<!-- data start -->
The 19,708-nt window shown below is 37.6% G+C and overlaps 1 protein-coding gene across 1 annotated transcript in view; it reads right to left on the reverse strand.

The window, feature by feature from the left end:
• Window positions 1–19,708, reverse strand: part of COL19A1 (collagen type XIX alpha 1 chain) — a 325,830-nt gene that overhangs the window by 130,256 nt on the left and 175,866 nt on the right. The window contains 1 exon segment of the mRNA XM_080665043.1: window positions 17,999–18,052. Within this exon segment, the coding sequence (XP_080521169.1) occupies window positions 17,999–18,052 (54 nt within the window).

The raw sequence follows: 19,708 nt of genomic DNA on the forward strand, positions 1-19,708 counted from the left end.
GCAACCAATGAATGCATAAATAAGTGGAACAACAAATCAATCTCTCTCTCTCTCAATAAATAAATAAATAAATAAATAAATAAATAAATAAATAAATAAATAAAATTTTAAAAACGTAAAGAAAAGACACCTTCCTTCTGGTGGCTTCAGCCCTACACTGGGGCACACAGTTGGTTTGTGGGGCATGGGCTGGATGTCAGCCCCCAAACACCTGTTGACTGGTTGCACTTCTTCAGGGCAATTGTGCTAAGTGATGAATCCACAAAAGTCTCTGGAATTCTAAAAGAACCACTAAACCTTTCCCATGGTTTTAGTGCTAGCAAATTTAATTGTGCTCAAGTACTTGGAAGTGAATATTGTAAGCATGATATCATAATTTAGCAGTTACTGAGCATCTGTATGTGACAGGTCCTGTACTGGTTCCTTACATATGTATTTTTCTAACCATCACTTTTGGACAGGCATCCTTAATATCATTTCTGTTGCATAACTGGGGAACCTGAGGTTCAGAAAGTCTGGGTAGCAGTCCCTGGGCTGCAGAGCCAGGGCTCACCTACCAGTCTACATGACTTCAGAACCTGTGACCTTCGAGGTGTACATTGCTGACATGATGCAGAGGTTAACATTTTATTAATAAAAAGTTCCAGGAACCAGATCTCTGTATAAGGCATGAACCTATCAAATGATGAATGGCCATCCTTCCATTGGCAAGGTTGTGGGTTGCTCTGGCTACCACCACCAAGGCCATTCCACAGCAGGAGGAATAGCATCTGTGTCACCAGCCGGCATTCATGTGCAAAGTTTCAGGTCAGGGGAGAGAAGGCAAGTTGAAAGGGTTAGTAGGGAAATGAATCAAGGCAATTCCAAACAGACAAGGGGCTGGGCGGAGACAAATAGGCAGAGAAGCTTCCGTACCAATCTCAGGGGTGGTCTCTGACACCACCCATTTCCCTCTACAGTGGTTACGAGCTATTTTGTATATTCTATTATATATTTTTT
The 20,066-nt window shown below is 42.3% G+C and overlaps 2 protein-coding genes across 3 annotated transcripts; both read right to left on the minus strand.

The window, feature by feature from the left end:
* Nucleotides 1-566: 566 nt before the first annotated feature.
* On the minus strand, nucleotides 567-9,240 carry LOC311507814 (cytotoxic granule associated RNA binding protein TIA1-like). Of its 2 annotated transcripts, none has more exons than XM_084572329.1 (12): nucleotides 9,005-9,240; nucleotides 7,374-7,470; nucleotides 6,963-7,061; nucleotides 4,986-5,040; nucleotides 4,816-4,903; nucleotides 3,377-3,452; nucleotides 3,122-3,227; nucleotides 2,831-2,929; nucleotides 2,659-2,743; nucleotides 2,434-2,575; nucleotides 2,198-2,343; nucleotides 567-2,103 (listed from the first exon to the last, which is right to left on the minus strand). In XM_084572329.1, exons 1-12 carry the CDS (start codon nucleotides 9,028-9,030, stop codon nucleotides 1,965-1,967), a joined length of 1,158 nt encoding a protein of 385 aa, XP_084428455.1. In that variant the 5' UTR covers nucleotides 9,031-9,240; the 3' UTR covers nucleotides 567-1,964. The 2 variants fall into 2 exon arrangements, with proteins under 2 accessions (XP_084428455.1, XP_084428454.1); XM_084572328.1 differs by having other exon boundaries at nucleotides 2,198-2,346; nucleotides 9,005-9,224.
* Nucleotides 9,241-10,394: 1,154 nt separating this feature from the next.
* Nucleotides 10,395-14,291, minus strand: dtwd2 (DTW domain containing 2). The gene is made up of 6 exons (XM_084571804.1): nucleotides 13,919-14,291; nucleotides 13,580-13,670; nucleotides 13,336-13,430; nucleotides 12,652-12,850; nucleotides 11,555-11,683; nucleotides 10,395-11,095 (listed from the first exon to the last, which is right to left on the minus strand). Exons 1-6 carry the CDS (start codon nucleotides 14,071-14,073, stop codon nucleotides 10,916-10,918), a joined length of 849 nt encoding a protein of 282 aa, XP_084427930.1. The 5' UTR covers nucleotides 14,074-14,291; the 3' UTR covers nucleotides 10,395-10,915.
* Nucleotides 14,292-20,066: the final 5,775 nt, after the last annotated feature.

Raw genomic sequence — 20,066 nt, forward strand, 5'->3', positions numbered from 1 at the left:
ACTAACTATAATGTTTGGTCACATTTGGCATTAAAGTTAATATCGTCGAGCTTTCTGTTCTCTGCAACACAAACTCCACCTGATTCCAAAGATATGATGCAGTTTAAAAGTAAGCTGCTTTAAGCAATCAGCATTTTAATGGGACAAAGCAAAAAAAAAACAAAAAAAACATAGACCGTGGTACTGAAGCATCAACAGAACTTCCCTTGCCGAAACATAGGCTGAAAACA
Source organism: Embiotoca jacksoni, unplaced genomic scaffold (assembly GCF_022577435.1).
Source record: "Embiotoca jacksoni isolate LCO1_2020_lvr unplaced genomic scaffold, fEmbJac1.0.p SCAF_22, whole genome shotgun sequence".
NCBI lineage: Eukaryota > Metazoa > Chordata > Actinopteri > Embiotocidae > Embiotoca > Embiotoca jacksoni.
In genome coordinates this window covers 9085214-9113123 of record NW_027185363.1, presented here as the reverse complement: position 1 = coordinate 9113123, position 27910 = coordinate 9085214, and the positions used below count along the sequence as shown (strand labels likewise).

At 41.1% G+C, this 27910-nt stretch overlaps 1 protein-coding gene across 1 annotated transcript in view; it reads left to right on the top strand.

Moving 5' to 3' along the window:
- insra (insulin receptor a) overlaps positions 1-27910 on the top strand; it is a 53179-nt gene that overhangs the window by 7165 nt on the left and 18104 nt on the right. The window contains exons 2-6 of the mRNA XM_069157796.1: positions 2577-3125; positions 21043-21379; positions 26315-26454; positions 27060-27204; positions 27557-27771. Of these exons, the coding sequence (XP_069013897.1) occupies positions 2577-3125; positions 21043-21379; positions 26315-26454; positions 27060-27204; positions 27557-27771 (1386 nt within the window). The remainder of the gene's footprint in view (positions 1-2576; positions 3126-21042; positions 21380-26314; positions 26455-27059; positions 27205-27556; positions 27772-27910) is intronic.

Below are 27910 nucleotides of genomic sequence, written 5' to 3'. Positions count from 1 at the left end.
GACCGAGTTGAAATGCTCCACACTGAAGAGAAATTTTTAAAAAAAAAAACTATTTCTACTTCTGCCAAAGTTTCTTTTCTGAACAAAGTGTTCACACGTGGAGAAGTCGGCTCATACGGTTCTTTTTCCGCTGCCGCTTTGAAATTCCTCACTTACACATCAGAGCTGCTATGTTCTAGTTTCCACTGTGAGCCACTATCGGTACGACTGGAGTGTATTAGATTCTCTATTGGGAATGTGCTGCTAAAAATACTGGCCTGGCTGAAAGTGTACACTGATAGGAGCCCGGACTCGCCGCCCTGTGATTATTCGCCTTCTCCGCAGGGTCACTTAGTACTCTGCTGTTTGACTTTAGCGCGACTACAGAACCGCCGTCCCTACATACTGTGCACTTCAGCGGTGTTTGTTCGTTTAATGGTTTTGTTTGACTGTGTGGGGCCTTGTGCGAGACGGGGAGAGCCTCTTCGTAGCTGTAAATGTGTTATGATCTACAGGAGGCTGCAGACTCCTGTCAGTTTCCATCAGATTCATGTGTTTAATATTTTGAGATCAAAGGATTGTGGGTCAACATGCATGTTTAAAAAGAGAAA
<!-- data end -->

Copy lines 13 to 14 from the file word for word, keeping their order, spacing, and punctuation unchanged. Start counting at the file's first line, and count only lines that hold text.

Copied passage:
Raw genomic sequence — 20,066 nt, forward strand, 5'->3', positions numbered from 1 at the left:
ACTAACTATAATGTTTGGTCACATTTGGCATTAAAGTTAATATCGTCGAGCTTTCTGTTCTCTGCAACACAAACTCCACCTGATTCCAAAGATATGATGCAGTTTAAAAGTAAGCTGCTTTAAGCAATCAGCATTTTAATGGGACAAAGCAAAAAAAAAACAAAAAAAACATAGACCGTGGTACTGAAGCATCAACAGAACTTCCCTTGCCGAAACATAGGCTGAAAACA